This summer, as the world watches the Summer Olympics in Athens, Philadelphians can ponder the unique bond between their city and that paragon of the ancient world. Professor of the History of Art, Lothar Haselberger explored this connection May 1 during the annual Hellenic University Club of Philadelphia Symposium at the Penn Museum.
Haselberger spoke as part of a program that included a demonstration of ancient Greek wrestling, a Greek wine reception and other talks, about democracy, and the Olympic games. But it was Haselberger’s lively trek through ancient Athens and his juxtaposition of that city’s great architecture with Philadelphia that stole the show.
To illustrate the influence of the Hellenic world on Philadelphia, Haselberger screened slides of Greek monuments beside photographs of their counterparts in this metropolis—whose name derives from the Greek translation of “City of Brotherly Love.”
Art museum as Acropolis
Most striking was Haselberger’s comparison
art museum and Athens’ Acropolis. As he pointed out, the Philadelphia
Museum of Art occupies its “granite plateau in much the same terms
as the Acropolis looks over Athens.” The architecture of the building,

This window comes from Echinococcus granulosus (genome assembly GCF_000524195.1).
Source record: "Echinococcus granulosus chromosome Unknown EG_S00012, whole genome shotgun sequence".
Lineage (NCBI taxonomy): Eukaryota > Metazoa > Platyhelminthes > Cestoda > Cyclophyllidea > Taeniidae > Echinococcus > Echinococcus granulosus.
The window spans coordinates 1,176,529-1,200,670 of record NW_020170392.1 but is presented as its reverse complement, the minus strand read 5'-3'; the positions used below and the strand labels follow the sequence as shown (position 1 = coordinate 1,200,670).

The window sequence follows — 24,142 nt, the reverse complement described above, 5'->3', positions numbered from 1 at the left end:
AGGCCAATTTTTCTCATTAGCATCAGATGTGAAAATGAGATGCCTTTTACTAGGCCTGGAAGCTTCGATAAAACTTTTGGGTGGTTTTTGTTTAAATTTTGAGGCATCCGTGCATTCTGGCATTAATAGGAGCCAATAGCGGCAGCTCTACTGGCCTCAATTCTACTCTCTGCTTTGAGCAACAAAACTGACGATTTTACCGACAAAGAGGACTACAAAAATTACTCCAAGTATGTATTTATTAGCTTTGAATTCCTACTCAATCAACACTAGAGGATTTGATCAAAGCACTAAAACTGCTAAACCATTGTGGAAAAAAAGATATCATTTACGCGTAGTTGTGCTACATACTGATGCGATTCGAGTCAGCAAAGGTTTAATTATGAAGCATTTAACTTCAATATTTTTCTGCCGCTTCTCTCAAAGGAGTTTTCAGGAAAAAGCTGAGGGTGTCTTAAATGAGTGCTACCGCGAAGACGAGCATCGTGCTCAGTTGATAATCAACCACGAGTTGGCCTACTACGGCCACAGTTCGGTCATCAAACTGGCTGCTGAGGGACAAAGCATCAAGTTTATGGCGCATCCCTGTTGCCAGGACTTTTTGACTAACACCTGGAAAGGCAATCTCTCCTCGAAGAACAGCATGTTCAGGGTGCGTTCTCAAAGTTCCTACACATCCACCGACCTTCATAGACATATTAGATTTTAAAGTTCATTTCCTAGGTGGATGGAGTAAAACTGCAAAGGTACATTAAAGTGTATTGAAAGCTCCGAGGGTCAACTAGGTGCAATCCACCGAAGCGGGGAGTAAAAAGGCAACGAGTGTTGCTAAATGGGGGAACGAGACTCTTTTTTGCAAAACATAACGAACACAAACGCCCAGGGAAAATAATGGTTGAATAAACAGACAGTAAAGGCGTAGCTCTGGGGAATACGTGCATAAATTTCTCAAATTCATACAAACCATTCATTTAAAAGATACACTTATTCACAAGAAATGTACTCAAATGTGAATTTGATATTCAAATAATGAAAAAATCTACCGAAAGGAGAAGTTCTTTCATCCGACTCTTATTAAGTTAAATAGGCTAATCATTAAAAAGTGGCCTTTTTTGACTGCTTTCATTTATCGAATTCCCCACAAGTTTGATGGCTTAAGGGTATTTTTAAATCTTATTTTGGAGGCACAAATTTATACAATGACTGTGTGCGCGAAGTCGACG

so familiar to city residents and fans of “Rocky,” said Haselberger,
is astonishingly reminiscent of the famous Parthenon.
The similarities don’t stop at the Acropolis. An even more startling rendition of the Parthenon can be seen in the Second Bank of the United States in Independence Park. The nearby Merchants’ Exchange Building, said Haselberger, is a wonderful study of the ancient monument of Lysicrates, while the main building at Girard College, with its massive marble columns, has often been dubbed the world’s greatest recreation of classical architecture.
Haselberger conceded that some symbols of the Hellenic city eluded Philadelphia. “Of course, we don’t have the beautiful gilded ivory statue of Athena, but then again, neither does the Parthenon in Athens.” To find that, you will have to go to Nashville.
Originally published on May 13, 2004